C.J. LeMaster has served as WLBT’s Chief Investigative Reporter since April 2016.
Since then, he’s exposed problems with the Hinds County criminal justice system, highlighted potential secrecy regarding unethical conduct among Mississippi educators, revealed a prison extortion scheme that stretched across the state and investigated municipalities which violated state law by keeping documents from the public.
In one case, the Mississippi Ethics Commission ruled the city of Jackson violated the state's public records act by denying WLBT settlement agreements executed by the city as part of a 3 On Your Side investigation into the spending of taxpayer dollars.
Most recently, exclusive information uncovered during a 3 On Your Side investigation into recent deadly officer-involved shootings and a lack of transparency by the Jackson Police Department helped lead to a reversal in a decades-old city policy that once prevented the release of the names of officers responsible in those shootings.
You can check out C.J.'s latest investigative pieces here.
Before coming to the Capital City as a reporter and weekend anchor in December 2013, C.J. worked at WTVA/WLOV in Tupelo, Mississippi, for nearly a decade in several roles, some of that while pursuing a broadcast journalism degree from Mississippi State.
After graduation, he got hired as a reporter there and then went on to anchor some of the station’s top-rated newscasts.
C.J. was raised in Booneville, where he began his journalism career at Northeast Mississippi Community College. He worked in both print and television during his time in college.
Over the years, C.J. has received more than a dozen Mississippi Associated Press awards ranging from photography to public affairs reporting and achievement. In 2018, C.J.'s investigative piece, 3 On Your Side Investigates: Access Denied won Best Investigative Report in the Southeast Regional Emmy's Excellence in my Market Awards, where journalists from television markets across five states compete. That same year, judges with the National Academy of Television Arts and Sciences recognized his investigative work on that story with an Emmy nomination.
In addition, several of C.J.’s stories warranted national coverage: among them, the active shooter situation at Delta State University, the historic April 2011 tornado outbreak and a 2013 ricin investigation that implicated a Mississippi man in a plot to poison President Barack Obama.
When he’s not working, C.J. enjoys finding new restaurants in central Mississippi and exploring the area with a camera to support his photography habit.
If you have something you want C.J. to look into, call the 3 On Your Side Investigates Line at 769-2300-TIP.
2018 Emmy Nomination, Best Investigative Report
2018 Excellence in my Market Award, Best Investigative Report
2017 AP Award, Best Investigative Report (Third Place)
2014 AP Award, Best Spot News
2013 AP Award, Best Feature Photography
2013 AP Award, Achievement
2013 AP Award, Franchise Reporting
2012 AP Award, Achievement
2012 AP Award, Franchise Reporting
2012 AP Award, Best News Photography
2012 AP Award, Best News Photography
2012 AP Award, Spot News Story
2011 AP Award, Best Feature Photography
2010 AP Award, Best Feature Story
2004 Emmy Nomination, First Down on FOX – WLOV-TV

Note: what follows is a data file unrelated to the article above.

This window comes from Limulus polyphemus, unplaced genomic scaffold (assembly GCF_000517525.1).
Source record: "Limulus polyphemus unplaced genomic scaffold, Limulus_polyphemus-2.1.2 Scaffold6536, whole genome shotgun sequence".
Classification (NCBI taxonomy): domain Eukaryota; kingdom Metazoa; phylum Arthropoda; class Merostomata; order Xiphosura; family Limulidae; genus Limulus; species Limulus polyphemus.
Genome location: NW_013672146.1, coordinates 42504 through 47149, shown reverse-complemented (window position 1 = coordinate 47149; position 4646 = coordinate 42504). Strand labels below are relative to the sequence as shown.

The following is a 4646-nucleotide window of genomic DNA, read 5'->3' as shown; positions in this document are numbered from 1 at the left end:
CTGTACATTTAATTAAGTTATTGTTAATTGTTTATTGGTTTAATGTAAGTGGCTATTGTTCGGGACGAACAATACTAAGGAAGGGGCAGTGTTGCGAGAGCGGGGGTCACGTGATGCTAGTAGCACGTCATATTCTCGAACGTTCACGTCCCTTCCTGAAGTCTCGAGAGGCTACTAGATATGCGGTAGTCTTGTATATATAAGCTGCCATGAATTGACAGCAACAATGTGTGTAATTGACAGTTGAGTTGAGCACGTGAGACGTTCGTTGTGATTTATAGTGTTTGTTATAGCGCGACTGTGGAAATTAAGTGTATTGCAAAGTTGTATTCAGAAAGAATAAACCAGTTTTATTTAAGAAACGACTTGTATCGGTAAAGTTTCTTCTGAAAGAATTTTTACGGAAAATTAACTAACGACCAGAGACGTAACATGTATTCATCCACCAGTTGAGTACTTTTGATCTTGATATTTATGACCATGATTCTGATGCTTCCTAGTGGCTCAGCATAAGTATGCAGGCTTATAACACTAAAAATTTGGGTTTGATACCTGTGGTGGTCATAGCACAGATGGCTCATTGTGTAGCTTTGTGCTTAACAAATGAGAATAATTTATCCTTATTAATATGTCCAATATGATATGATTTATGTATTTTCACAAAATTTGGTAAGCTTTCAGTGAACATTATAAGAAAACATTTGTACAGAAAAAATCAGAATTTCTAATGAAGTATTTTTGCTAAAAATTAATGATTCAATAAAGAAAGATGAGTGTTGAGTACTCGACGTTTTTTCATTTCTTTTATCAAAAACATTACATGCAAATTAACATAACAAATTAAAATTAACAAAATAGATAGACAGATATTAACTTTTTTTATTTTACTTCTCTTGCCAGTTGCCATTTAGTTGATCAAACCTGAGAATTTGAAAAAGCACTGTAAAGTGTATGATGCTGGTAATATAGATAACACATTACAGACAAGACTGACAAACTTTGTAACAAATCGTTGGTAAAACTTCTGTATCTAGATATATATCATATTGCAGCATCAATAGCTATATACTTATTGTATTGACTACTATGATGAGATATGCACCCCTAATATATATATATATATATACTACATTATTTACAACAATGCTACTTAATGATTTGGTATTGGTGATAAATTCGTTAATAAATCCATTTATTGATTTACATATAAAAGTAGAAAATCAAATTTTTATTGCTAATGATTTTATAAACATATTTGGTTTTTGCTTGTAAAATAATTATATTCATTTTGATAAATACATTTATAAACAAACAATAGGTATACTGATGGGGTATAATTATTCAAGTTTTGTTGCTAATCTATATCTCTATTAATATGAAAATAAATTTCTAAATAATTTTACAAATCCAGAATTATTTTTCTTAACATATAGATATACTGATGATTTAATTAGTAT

Mississippi State University, Broadcasting/Public Relations
For months, doctors and nurses on the front lines of Mississippi’s coronavirus response have muddled through a myriad of outcomes and diagnoses, many of them deadly, a harsh reality that one physician compares to the horrors of wartime combat.
While Mississippi’s COVID-19 vaccine supply dries up for those seeking new appointments, tens of thousands of doses sit unused for the state’s residents who live in long-term care facilities because of ill-equipped national pharmacy chains at the helm.
Five days after an unauthorized shutdown of Interstate 55, council members in Jackson say they’re still frustrated and angry it happened in the first place, with one saying the state’s highway patrol could have done more to help.
Court documents show a $75,000 bond for the teenager charged with first-degree murder after shooting his neighbor last week, a stark contrast to days earlier, when Rankin County Circuit Court Judge Kent McDaniel agreed to deny bond against the teen.
Hours before a scheduled bond hearing, Rankin County deputies released the teenager charged with first-degree murder for killing his neighbor last week, a move that comes amid growing criticism from many questioning the charge in the first place.
A spike in killings over the last six months made 2020 the deadliest year ever for the Capital City with 128 homicides, according to a 3 On Your Side analysis of data from the Federal Bureau of Investigation, the Murder Accountability Project and the Jackson Police Department.
As health officials wait to see whether Mississippi’s Christmas gatherings will push coronavirus cases even higher, Tuesday’s record number of reported COVID-19 deaths bring the state even closer to an unfortunate milestone: 1,000 deaths in one month.
With Tuesday’s 79 reported coronavirus deaths reaching an all-time high, state health leaders aim to prevent COVID-19 transmission as best they can through the traditional ways -- masks, social distancing -- while waiting on enough vaccine doses to defeat the virus outright.
A steady stream of recruits from a year-round training academy will be the fastest way to reverse the trend of Jackson police officers leaving the agency, the department’s second-in-command said Monday during a meeting with city council members.